During a more-than four-hour oversight hearing of the nation’s largest banks today, Rep. Trey Hollingsworth (R-Ind.) commended the 727,000 workers employed by the firms—as well as the 2 million employees working in the U.S. financial services industry—for their efforts during the pandemic.
Senator John Kennedy (R-La.) and Sen. Kevin Cramer (R-N.D.) today introduced a new bill, the No Red and Blue Banks Act, that would prohibit the General Services Administration from “awarding contracts to certain insured depository institutions that avoid doing business with certain companies that are engaged in lawful commerce based solely on social policy considerations.”
Ahead of the release of the president’s budget tomorrow, Treasury Secretary Janet Yellen told House appropriators that funding is needed for the Financial Crimes Enforcement Network to build its beneficial ownership database—something ABA has long advocated for.
Testifying before the House Financial Services Committee today, Acting Comptroller of the Currency Michael Hsu said that the OCC needs to determine how to charter fintech firms in a “safe and sound way, where we can adapt to the innovation.”
The American Bankers Association and a group of financial trade associations expressed opposition today to the Non-Judicial Foreclosure Debt Collection Clarification Act (H.R. 2547), a bill that would reverse a Supreme Court decision clarifying that a business engaged in non-judicial foreclosure proceedings is not a debt collector.
The American Bankers Association today reiterated its opposition to a Congressional Review Act resolution that would repeal the OCC’s “true lender rule.”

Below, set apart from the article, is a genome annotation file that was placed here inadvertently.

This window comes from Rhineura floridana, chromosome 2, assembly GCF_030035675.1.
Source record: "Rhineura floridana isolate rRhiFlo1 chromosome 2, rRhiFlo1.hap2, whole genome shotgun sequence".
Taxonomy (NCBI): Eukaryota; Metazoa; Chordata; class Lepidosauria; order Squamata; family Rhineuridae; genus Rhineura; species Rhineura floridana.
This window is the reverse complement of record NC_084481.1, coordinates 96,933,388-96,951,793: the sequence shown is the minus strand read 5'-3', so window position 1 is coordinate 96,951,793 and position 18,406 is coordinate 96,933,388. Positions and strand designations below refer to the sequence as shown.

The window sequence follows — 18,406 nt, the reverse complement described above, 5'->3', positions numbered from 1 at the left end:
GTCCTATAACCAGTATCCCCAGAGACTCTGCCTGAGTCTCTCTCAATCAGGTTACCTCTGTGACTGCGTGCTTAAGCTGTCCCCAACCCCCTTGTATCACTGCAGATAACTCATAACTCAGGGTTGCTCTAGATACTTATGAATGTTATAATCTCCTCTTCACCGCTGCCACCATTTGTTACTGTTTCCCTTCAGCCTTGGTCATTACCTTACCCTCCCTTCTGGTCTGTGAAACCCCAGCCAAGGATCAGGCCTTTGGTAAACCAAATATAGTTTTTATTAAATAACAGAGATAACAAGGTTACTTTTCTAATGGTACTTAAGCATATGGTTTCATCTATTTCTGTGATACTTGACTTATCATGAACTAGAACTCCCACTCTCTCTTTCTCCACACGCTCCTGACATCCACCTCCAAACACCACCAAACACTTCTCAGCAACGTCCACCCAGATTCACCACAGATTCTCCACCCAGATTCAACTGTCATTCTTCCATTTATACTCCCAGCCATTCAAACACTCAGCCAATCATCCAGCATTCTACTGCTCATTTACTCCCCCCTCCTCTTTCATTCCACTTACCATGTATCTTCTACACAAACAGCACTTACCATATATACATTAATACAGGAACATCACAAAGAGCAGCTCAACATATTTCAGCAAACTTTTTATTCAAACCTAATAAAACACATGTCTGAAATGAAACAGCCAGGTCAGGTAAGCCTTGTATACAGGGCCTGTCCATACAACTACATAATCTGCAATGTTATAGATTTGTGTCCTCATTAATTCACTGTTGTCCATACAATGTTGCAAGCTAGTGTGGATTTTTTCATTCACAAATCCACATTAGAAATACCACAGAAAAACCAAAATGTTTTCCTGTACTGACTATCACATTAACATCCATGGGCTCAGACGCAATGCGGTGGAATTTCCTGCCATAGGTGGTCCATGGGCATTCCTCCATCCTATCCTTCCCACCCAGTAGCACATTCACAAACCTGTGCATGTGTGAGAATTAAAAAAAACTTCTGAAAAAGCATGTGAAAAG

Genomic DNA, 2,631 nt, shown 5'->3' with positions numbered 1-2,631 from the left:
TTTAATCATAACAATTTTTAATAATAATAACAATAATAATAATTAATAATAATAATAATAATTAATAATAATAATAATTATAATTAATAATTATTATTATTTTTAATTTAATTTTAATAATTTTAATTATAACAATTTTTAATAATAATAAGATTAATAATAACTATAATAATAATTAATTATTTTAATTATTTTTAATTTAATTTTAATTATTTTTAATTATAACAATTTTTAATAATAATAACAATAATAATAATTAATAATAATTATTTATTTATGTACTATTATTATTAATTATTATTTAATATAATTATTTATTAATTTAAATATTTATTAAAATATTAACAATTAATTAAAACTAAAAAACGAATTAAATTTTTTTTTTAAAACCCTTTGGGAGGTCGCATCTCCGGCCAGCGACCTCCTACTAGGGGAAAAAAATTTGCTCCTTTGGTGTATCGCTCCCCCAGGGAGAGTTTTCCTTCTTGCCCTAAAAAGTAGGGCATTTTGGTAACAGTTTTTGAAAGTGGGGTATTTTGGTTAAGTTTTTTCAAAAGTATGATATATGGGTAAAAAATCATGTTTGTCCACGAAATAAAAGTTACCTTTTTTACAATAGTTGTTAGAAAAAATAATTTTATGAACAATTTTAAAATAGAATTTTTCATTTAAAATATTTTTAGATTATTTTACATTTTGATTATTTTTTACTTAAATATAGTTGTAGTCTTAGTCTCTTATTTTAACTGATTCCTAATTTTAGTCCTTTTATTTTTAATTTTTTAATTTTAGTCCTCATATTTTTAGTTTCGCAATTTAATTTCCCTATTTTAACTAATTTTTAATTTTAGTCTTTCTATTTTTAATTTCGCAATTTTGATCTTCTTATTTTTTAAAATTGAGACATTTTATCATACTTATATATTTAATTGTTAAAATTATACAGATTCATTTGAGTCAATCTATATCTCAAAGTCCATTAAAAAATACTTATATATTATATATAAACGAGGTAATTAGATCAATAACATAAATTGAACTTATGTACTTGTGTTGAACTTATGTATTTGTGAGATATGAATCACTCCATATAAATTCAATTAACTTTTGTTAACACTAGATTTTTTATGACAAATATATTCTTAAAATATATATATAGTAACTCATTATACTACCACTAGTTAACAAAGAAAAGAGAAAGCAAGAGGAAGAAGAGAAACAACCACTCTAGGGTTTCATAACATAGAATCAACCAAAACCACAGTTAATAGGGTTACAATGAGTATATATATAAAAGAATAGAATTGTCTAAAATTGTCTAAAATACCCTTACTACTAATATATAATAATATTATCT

The American Bankers Association today submitted a letter of support for H.R. 2561, the Promoting Access to Capital in Underbanked Communities Act of 2021, which would establish a three-year phase-in period for new banks to comply with federal capital standards, among other provisions designed to promote de novo banking.
In an address during ABA’s Emerging Leaders Forum today, Rep. Young Kim (R-Calif.), one of the first Korean American women to serve in Congress, thanked the banking industry for its work getting funds to small businesses through the Paycheck Protection Program and urged attendees to engage with lawmakers and share how important banking is to communities.
Sens. Mark Warner (D-Va.) and Tim Scott (R-S.C.) today urged the Consumer Financial Protection Bureau to reconsider its decision to postpone the effective date for the General Qualified Mortgage final rule from July 1, to Oct. 1, 2022, and extend the temporary “GSE patch.”
To help expand access to banking services and promote financial inclusion, Rep. Andy Barr (R-Ky.) last week introduced H.R. 2561, the Promoting Access to Capital in Underbanked Communities Act of 2021, which would establish a three-year phase-in period for new banks to comply with federal capital standards, among other provisions designed to promote de novo formation.